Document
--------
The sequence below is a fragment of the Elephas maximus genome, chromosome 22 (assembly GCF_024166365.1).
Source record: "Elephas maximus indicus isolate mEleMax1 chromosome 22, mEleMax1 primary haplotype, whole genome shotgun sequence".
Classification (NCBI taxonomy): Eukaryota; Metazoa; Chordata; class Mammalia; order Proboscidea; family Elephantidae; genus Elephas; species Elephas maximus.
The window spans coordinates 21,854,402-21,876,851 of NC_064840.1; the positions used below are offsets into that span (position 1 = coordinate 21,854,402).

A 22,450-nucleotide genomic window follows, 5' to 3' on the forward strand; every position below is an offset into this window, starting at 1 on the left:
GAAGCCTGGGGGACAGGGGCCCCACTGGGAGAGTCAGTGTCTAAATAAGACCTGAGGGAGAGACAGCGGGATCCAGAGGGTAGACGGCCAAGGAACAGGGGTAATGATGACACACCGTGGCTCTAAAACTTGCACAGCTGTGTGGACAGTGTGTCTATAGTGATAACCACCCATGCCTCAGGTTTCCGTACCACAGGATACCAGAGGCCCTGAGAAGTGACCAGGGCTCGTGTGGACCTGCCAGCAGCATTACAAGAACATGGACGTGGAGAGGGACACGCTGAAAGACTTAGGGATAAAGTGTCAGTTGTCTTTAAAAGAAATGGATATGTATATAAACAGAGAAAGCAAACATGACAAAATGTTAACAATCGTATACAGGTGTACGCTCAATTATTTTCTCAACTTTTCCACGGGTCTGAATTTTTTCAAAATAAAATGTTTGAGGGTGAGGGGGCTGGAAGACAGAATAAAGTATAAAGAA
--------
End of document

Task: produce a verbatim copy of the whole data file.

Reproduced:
The sequence below is a fragment of the Elephas maximus genome, chromosome 22 (assembly GCF_024166365.1).
Source record: "Elephas maximus indicus isolate mEleMax1 chromosome 22, mEleMax1 primary haplotype, whole genome shotgun sequence".
Classification (NCBI taxonomy): Eukaryota; Metazoa; Chordata; class Mammalia; order Proboscidea; family Elephantidae; genus Elephas; species Elephas maximus.
The window spans coordinates 21,854,402-21,876,851 of NC_064840.1; the positions used below are offsets into that span (position 1 = coordinate 21,854,402).

A 22,450-nucleotide genomic window follows, 5' to 3' on the forward strand; every position below is an offset into this window, starting at 1 on the left:
GAAGCCTGGGGGACAGGGGCCCCACTGGGAGAGTCAGTGTCTAAATAAGACCTGAGGGAGAGACAGCGGGATCCAGAGGGTAGACGGCCAAGGAACAGGGGTAATGATGACACACCGTGGCTCTAAAACTTGCACAGCTGTGTGGACAGTGTGTCTATAGTGATAACCACCCATGCCTCAGGTTTCCGTACCACAGGATACCAGAGGCCCTGAGAAGTGACCAGGGCTCGTGTGGACCTGCCAGCAGCATTACAAGAACATGGACGTGGAGAGGGACACGCTGAAAGACTTAGGGATAAAGTGTCAGTTGTCTTTAAAAGAAATGGATATGTATATAAACAGAGAAAGCAAACATGACAAAATGTTAACAATCGTATACAGGTGTACGCTCAATTATTTTCTCAACTTTTCCACGGGTCTGAATTTTTTCAAAATAAAATGTTTGAGGGTGAGGGGGCTGGAAGACAGAATAAAGTATAAAGAA